Texas was breaking execution records set by Texas. They were competing with themselves to break their own records. We would be naïve to believe they never got it wrong. I used to cry about it a lot at night, and I promised myself that when I got out of prison, not only was I going to work to help the guys I left behind, I was also going to tell the rest of the world what was happening on death row. I hope and pray that I am effective enough and clear enough about how the death penalty is totally inhumane, and how inhumane it makes us look. We are the only nation, the only democratic nation, acting like a third world country when it comes to our criminal justice system. We are supposed to be the nation that leads the world. Yet, we have created a system that threatens the life of innocent people. As of today, 139 people have been exonerated from death in the United States. And, yet, we are still killing. How many did we get wrong?
Would you still call yourself “naïve” about how justice in America is carried out?
I am no longer naïve. Our criminal justice system needs to be reformed. I say to the American people, where is the outrage? It could be your son or your daughter or your father or your mother next. Do not think it can’t happen to you, because it happened to me. We have a death penalty system that is killing innocent people, not just in the state of Texas but also in other states that have the death penalty. Anyone — anyone — would be naïve to believe otherwise. It is sad to me that there is no real outrage about it, not just from people on the street but from those we vote in to office to protect and serve us.
How is life now that you are free?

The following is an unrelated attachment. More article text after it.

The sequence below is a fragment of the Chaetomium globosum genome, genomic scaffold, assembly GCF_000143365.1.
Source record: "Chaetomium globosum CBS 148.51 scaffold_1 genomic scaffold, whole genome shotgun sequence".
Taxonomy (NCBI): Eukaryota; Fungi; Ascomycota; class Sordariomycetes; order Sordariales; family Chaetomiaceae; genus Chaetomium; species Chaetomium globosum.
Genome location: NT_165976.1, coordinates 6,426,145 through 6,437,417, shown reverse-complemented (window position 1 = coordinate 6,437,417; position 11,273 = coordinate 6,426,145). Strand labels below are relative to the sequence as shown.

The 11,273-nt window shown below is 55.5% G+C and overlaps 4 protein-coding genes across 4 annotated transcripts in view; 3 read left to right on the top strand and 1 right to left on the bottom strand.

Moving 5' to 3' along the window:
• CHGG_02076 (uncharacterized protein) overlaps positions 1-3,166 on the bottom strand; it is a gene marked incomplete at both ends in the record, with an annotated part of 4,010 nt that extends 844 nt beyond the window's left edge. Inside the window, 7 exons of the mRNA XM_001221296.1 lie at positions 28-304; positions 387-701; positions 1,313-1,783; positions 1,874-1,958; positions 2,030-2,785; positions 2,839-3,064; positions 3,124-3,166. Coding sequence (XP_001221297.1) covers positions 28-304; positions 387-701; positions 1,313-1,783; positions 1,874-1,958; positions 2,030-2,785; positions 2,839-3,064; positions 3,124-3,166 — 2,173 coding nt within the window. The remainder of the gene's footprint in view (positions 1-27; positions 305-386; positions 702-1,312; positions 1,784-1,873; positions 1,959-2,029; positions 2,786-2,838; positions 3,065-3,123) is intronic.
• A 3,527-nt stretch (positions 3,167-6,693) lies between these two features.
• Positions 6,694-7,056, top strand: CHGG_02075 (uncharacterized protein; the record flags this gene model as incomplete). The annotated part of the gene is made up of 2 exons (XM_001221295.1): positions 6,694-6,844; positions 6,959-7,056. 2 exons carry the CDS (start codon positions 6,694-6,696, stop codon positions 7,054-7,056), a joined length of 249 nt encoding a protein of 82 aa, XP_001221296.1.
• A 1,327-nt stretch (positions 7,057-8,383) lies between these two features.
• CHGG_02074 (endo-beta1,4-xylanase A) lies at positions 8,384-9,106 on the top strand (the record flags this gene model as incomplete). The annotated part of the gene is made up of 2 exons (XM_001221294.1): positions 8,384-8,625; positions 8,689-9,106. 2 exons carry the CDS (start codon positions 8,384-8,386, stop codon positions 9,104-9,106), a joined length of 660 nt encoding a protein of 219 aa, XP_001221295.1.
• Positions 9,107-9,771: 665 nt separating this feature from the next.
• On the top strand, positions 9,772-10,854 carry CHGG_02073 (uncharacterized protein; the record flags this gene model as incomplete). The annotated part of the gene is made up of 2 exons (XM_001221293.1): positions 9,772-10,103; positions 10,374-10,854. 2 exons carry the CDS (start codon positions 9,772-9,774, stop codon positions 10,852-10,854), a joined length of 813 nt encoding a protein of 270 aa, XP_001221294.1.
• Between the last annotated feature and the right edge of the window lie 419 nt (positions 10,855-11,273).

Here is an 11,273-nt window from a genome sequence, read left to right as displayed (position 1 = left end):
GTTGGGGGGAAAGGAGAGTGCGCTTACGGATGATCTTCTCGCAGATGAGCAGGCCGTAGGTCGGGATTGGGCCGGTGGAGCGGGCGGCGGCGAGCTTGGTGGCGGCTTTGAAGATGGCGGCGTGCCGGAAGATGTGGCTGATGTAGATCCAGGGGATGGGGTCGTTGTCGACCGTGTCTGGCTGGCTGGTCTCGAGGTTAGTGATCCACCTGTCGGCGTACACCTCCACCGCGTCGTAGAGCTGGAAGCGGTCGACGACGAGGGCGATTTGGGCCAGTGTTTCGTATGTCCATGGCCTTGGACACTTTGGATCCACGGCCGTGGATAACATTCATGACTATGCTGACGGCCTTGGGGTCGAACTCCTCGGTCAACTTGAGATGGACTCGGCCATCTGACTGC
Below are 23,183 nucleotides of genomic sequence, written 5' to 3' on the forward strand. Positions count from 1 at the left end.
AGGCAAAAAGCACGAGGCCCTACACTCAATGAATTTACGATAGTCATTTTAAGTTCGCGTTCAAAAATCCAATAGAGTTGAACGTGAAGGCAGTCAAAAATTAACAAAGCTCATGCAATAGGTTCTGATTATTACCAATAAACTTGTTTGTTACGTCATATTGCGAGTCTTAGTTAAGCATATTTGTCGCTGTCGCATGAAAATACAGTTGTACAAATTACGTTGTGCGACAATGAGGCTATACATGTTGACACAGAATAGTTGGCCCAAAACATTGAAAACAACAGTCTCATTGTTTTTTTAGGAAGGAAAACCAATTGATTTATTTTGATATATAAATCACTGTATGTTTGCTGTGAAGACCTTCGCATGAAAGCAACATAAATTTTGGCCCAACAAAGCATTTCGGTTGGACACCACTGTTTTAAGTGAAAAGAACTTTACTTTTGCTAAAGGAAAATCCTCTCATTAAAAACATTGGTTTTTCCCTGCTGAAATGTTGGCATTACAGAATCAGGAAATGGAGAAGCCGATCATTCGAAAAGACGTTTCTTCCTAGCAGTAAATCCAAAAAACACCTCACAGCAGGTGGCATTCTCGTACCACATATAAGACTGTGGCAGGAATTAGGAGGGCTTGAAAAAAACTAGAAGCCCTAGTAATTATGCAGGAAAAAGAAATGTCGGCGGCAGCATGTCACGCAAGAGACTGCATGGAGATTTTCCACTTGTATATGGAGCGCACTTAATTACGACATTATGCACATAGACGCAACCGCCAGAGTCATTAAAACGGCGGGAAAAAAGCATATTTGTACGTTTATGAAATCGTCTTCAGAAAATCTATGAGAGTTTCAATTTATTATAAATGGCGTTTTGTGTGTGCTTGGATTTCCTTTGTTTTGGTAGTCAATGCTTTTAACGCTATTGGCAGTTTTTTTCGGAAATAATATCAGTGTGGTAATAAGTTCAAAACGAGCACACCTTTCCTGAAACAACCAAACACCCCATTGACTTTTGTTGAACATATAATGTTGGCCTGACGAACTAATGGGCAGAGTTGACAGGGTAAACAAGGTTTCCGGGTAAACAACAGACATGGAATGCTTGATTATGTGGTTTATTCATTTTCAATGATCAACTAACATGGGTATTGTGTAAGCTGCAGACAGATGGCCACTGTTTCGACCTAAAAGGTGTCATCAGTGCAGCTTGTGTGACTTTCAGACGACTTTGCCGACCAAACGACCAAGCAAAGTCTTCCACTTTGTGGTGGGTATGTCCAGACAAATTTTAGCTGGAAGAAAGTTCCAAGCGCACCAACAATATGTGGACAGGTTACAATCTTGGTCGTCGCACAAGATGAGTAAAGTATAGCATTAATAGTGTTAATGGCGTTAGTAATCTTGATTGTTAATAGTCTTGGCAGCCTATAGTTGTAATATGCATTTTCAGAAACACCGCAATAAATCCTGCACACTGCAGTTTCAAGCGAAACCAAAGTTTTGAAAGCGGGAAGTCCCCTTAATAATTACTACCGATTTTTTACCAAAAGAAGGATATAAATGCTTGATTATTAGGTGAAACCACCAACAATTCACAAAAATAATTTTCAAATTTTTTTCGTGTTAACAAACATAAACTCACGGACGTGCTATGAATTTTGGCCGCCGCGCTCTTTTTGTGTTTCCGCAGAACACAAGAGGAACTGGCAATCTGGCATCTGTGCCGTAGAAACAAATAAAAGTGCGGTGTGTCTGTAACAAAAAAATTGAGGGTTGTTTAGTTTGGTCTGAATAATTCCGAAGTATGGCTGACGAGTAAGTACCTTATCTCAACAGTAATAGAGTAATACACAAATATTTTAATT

I am trying to rebuild it. It is so different from the life I had before. I am on a mission to alert the American people that our criminal justice system has turned against us. They are killing us for crimes we did not commit. We need to wake up and say: No, this is not the system that we want. Now, I spend every moment of my life traveling and educating people about the injustice of the death penalty and telling people what happened to me. Sharing my story, sharing my insight. I work for a nonprofit organization that represents people on death row, and I also travel around the world to educate people. I go anywhere to talk to anyone who is willing to hear my story. My life is totally dedicated to exposing the injustice of the death penalty. The guys I left behind, some of them are innocent, some of them are mentally ill, and Texas still wants to murder them for a crime they may or may not have committed. Don’t believe me? Ask the 139 others who have walked off death row in the United States. Ask their families and their mothers. I could be doing a lot of other things with my life. Texas compensated me for this wrongful conviction. But I am here talking about the death penalty and how wrong it is simply because I know it’s true. And I just can’t stand by without telling people what I know.
Do you think the death penalty should be replaced with life without parole?
One innocent life is one too many to waste, so therefore we should not be tinkering with the death penalty. America needs to know that we are wasting a lot of money murdering precious life. We have a system that has run amok, and we are all in the way. We are spending more money to execute one person than we are to keep that person in prison for the rest of his or her life.
Thank you for sharing your story with us. What compels you to keep telling it?
I feel like if I stop, someone else is going to be murdered who is probably innocent. Knowing that, I have to keep telling my story until I can ensure that no one innocent can be executed. That drives me to tell my story, when- and wherever I can.
How can people help?
Whoever has whatever platform out there, allow me a few minutes of your time to get on your platform and share my story. It will be a tremendous help to righting this injustice. Please also consider supporting the nonprofit where I work, the Texas Defender Service.